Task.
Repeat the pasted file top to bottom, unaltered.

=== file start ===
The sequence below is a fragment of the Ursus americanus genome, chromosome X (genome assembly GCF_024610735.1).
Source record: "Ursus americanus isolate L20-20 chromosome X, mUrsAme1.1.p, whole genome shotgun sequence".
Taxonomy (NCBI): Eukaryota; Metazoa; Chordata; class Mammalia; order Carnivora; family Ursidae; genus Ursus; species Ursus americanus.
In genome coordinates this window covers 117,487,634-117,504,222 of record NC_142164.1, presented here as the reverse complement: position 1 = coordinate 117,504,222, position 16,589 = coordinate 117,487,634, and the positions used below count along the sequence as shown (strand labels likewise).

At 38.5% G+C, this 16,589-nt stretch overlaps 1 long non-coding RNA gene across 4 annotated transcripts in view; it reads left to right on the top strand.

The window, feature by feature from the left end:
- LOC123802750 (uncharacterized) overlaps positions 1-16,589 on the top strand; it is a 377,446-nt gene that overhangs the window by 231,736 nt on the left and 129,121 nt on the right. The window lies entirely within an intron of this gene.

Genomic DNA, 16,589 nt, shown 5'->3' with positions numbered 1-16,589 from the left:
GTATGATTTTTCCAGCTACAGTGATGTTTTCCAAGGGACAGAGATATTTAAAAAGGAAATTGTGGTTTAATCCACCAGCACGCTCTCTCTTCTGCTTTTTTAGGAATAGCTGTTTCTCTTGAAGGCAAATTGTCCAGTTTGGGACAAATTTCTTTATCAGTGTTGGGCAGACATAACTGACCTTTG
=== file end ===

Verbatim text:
The sequence below is a fragment of the Ursus americanus genome, chromosome X (genome assembly GCF_024610735.1).
Source record: "Ursus americanus isolate L20-20 chromosome X, mUrsAme1.1.p, whole genome shotgun sequence".
Taxonomy (NCBI): Eukaryota; Metazoa; Chordata; class Mammalia; order Carnivora; family Ursidae; genus Ursus; species Ursus americanus.
In genome coordinates this window covers 117,487,634-117,504,222 of record NC_142164.1, presented here as the reverse complement: position 1 = coordinate 117,504,222, position 16,589 = coordinate 117,487,634, and the positions used below count along the sequence as shown (strand labels likewise).

At 38.5% G+C, this 16,589-nt stretch overlaps 1 long non-coding RNA gene across 4 annotated transcripts in view; it reads left to right on the top strand.

The window, feature by feature from the left end:
- LOC123802750 (uncharacterized) overlaps positions 1-16,589 on the top strand; it is a 377,446-nt gene that overhangs the window by 231,736 nt on the left and 129,121 nt on the right. The window lies entirely within an intron of this gene.

Genomic DNA, 16,589 nt, shown 5'->3' with positions numbered 1-16,589 from the left:
GTATGATTTTTCCAGCTACAGTGATGTTTTCCAAGGGACAGAGATATTTAAAAAGGAAATTGTGGTTTAATCCACCAGCACGCTCTCTCTTCTGCTTTTTTAGGAATAGCTGTTTCTCTTGAAGGCAAATTGTCCAGTTTGGGACAAATTTCTTTATCAGTGTTGGGCAGACATAACTGACCTTTG